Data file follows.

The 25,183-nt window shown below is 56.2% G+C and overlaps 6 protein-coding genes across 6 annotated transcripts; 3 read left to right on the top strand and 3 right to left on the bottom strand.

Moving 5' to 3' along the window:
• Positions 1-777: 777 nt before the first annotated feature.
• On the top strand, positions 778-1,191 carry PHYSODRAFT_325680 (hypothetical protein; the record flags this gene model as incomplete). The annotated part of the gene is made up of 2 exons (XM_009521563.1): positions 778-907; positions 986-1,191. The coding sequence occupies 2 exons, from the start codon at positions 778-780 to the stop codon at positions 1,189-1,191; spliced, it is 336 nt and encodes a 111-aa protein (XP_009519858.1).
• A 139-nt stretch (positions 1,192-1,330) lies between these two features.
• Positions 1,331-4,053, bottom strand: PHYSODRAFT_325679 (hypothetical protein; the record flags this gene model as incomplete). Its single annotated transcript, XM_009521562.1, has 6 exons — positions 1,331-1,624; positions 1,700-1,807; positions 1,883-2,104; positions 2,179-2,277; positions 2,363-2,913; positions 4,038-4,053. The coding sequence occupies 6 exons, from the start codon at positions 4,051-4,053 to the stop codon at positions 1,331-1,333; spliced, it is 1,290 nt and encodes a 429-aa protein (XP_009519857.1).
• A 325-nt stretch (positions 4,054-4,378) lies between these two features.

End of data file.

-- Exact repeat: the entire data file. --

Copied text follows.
The 25,183-nt window shown below is 56.2% G+C and overlaps 6 protein-coding genes across 6 annotated transcripts; 3 read left to right on the top strand and 3 right to left on the bottom strand.

Moving 5' to 3' along the window:
• Positions 1-777: 777 nt before the first annotated feature.
• On the top strand, positions 778-1,191 carry PHYSODRAFT_325680 (hypothetical protein; the record flags this gene model as incomplete). The annotated part of the gene is made up of 2 exons (XM_009521563.1): positions 778-907; positions 986-1,191. The coding sequence occupies 2 exons, from the start codon at positions 778-780 to the stop codon at positions 1,189-1,191; spliced, it is 336 nt and encodes a 111-aa protein (XP_009519858.1).
• A 139-nt stretch (positions 1,192-1,330) lies between these two features.
• Positions 1,331-4,053, bottom strand: PHYSODRAFT_325679 (hypothetical protein; the record flags this gene model as incomplete). Its single annotated transcript, XM_009521562.1, has 6 exons — positions 1,331-1,624; positions 1,700-1,807; positions 1,883-2,104; positions 2,179-2,277; positions 2,363-2,913; positions 4,038-4,053. The coding sequence occupies 6 exons, from the start codon at positions 4,051-4,053 to the stop codon at positions 1,331-1,333; spliced, it is 1,290 nt and encodes a 429-aa protein (XP_009519857.1).
• A 325-nt stretch (positions 4,054-4,378) lies between these two features.